To the south, Hamilton’s MI Division had set off before first light, leaving their camp at Garsfontein to try and find the Boer’s left flank. The MI Division was by far the more formidable of the two mounted divisions, by then comprising 2nd Cavalry Brigade (Broadwood), 3rd Cavalry Brigade (Gordon), 2nd MI Brigade (Ridley), ‘R’ and ‘Q’ Batteries RHA, 76th and 82nd Batteries RA, a section of Vickers-Maxim pom-poms, two 5” ‘cow guns’[xi], and the 21st Infantry Brigade[xii] (Bruce Hamilton[xiii]).
The country which faced the MI Division was formidable in the extreme, sinking first to the Pienaar’s River gorge, before rolling upward to the cliff-like Diamond Hill ridges behind. It was broken everywhere by under-features, criss-crossed with watercourses, and thicketed with scrub – essentially perfect ground from which to fight a defensive action. Hamilton’s first objective was to find a way into this confused stronghold: of the two at his disposal — Zwavel Poort and Tyger Poort — he selected the former and nearer, judging that Tyger Poort being probably being held by the enemy.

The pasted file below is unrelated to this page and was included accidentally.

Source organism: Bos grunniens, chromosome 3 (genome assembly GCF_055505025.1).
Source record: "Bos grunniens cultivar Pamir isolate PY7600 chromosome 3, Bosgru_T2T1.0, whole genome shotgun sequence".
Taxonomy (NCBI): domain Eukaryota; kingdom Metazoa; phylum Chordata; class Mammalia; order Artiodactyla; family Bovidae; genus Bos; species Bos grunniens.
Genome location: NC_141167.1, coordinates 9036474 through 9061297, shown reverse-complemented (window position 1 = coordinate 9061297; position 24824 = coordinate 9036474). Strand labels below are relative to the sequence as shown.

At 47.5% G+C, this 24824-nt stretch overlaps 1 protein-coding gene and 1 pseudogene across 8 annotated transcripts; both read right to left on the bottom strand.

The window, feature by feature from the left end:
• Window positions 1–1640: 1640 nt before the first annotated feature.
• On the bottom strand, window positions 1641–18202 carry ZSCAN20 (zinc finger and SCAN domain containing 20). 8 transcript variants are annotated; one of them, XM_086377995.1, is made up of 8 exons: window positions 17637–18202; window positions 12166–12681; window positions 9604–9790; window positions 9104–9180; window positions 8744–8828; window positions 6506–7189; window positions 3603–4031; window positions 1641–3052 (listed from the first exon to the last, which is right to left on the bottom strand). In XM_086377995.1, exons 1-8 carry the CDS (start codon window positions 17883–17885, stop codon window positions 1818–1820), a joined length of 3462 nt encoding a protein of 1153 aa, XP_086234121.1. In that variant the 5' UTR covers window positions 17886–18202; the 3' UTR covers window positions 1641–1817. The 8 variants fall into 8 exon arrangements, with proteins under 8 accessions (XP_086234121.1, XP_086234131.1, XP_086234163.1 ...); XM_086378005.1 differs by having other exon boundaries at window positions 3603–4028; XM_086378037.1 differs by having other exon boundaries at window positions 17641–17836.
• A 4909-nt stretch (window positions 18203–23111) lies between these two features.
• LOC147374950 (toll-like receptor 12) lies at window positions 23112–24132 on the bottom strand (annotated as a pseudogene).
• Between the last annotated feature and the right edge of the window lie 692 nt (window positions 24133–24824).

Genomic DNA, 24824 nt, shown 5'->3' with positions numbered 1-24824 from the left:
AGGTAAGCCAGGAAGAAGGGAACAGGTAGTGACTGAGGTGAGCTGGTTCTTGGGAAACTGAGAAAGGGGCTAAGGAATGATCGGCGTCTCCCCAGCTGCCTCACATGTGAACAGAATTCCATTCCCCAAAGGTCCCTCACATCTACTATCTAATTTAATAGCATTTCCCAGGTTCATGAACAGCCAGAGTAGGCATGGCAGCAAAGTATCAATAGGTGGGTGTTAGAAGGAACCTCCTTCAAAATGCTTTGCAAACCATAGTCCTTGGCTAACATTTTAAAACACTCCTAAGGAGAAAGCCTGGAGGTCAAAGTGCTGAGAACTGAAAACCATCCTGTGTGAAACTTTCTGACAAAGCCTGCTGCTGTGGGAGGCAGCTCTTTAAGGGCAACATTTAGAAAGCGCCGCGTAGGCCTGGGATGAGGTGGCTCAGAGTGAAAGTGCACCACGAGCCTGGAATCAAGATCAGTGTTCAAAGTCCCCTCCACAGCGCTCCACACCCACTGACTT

At daybreak the 2nd Cavalry Brigade, followed by the 3rd Cavalry Brigade, the MI and lastly the 21st Infantry Brigade, passed through the Zwavel Poort, and pushed South East to locate the enemy’s flank. Hamilton’s men were soon under rifle and artillery fire. Leading the way, Broadwood’s 2nd Cavalry Brigade was beset from all sides, and when a force of republican horsemen tried to cut him off, Broadwood ordered two guns of ‘Q’ Battery RHA forwards to drive them off. Churchill noted: